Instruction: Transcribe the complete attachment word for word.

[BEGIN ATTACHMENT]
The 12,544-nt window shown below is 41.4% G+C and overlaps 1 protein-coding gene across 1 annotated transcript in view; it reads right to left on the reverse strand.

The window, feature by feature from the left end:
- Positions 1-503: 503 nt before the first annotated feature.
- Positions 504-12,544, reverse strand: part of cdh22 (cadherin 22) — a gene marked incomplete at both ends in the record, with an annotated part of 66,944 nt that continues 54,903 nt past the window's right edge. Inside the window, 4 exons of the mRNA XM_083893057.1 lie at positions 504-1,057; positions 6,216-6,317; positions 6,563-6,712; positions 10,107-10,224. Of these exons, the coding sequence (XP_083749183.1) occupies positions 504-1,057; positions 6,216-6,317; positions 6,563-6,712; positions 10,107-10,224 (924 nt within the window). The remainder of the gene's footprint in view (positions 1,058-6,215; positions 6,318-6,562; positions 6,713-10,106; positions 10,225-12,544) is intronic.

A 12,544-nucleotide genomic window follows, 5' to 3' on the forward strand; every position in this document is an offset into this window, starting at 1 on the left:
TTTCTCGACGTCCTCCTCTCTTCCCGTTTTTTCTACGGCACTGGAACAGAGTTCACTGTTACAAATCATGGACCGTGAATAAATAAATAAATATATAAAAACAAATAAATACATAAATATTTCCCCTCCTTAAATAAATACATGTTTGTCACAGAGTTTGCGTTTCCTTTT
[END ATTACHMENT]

The 12,544-nt window shown below is 41.4% G+C and overlaps 1 protein-coding gene across 1 annotated transcript in view; it reads right to left on the reverse strand.

The window, feature by feature from the left end:
- Positions 1-503: 503 nt before the first annotated feature.
- Positions 504-12,544, reverse strand: part of cdh22 (cadherin 22) — a gene marked incomplete at both ends in the record, with an annotated part of 66,944 nt that continues 54,903 nt past the window's right edge. Inside the window, 4 exons of the mRNA XM_083893057.1 lie at positions 504-1,057; positions 6,216-6,317; positions 6,563-6,712; positions 10,107-10,224. Of these exons, the coding sequence (XP_083749183.1) occupies positions 504-1,057; positions 6,216-6,317; positions 6,563-6,712; positions 10,107-10,224 (924 nt within the window). The remainder of the gene's footprint in view (positions 1,058-6,215; positions 6,318-6,562; positions 6,713-10,106; positions 10,225-12,544) is intronic.

A 12,544-nucleotide genomic window follows, 5' to 3' on the forward strand; every position in this document is an offset into this window, starting at 1 on the left:
TTTCTCGACGTCCTCCTCTCTTCCCGTTTTTTCTACGGCACTGGAACAGAGTTCACTGTTACAAATCATGGACCGTGAATAAATAAATAAATATATAAAAACAAATAAATACATAAATATTTCCCCTCCTTAAATAAATACATGTTTGTCACAGAGTTTGCGTTTCCTTTT